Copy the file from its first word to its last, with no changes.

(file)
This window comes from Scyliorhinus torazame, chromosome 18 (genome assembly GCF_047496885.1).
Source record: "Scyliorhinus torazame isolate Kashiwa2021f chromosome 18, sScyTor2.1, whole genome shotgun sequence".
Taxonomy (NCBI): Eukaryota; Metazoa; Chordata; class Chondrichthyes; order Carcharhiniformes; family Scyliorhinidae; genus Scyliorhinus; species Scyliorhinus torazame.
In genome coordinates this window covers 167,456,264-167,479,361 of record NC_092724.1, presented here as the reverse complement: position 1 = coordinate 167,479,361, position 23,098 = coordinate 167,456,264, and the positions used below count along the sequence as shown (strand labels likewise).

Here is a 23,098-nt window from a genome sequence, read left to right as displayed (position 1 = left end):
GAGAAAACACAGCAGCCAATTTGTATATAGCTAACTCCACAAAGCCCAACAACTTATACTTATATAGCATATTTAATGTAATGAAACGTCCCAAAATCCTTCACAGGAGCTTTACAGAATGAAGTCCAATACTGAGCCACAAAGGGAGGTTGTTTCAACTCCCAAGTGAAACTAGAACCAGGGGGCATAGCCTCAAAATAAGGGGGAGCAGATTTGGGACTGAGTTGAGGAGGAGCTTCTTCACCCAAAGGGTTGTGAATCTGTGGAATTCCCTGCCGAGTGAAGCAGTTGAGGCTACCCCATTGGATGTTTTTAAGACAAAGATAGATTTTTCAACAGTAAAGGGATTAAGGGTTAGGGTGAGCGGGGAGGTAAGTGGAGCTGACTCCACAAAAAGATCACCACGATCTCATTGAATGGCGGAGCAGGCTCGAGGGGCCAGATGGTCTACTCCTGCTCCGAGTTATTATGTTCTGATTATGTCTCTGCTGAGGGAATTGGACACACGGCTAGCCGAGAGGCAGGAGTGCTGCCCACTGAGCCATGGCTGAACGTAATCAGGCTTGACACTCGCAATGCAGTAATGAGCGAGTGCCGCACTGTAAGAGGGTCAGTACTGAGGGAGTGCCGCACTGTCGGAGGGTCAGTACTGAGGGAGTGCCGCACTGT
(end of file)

This window comes from Scyliorhinus torazame, chromosome 18 (genome assembly GCF_047496885.1).
Source record: "Scyliorhinus torazame isolate Kashiwa2021f chromosome 18, sScyTor2.1, whole genome shotgun sequence".
Taxonomy (NCBI): Eukaryota; Metazoa; Chordata; class Chondrichthyes; order Carcharhiniformes; family Scyliorhinidae; genus Scyliorhinus; species Scyliorhinus torazame.
In genome coordinates this window covers 167,456,264-167,479,361 of record NC_092724.1, presented here as the reverse complement: position 1 = coordinate 167,479,361, position 23,098 = coordinate 167,456,264, and the positions used below count along the sequence as shown (strand labels likewise).

Here is a 23,098-nt window from a genome sequence, read left to right as displayed (position 1 = left end):
GAGAAAACACAGCAGCCAATTTGTATATAGCTAACTCCACAAAGCCCAACAACTTATACTTATATAGCATATTTAATGTAATGAAACGTCCCAAAATCCTTCACAGGAGCTTTACAGAATGAAGTCCAATACTGAGCCACAAAGGGAGGTTGTTTCAACTCCCAAGTGAAACTAGAACCAGGGGGCATAGCCTCAAAATAAGGGGGAGCAGATTTGGGACTGAGTTGAGGAGGAGCTTCTTCACCCAAAGGGTTGTGAATCTGTGGAATTCCCTGCCGAGTGAAGCAGTTGAGGCTACCCCATTGGATGTTTTTAAGACAAAGATAGATTTTTCAACAGTAAAGGGATTAAGGGTTAGGGTGAGCGGGGAGGTAAGTGGAGCTGACTCCACAAAAAGATCACCACGATCTCATTGAATGGCGGAGCAGGCTCGAGGGGCCAGATGGTCTACTCCTGCTCCGAGTTATTATGTTCTGATTATGTCTCTGCTGAGGGAATTGGACACACGGCTAGCCGAGAGGCAGGAGTGCTGCCCACTGAGCCATGGCTGAACGTAATCAGGCTTGACACTCGCAATGCAGTAATGAGCGAGTGCCGCACTGTAAGAGGGTCAGTACTGAGGGAGTGCCGCACTGTCGGAGGGTCAGTACTGAGGGAGTGCCGCACTGT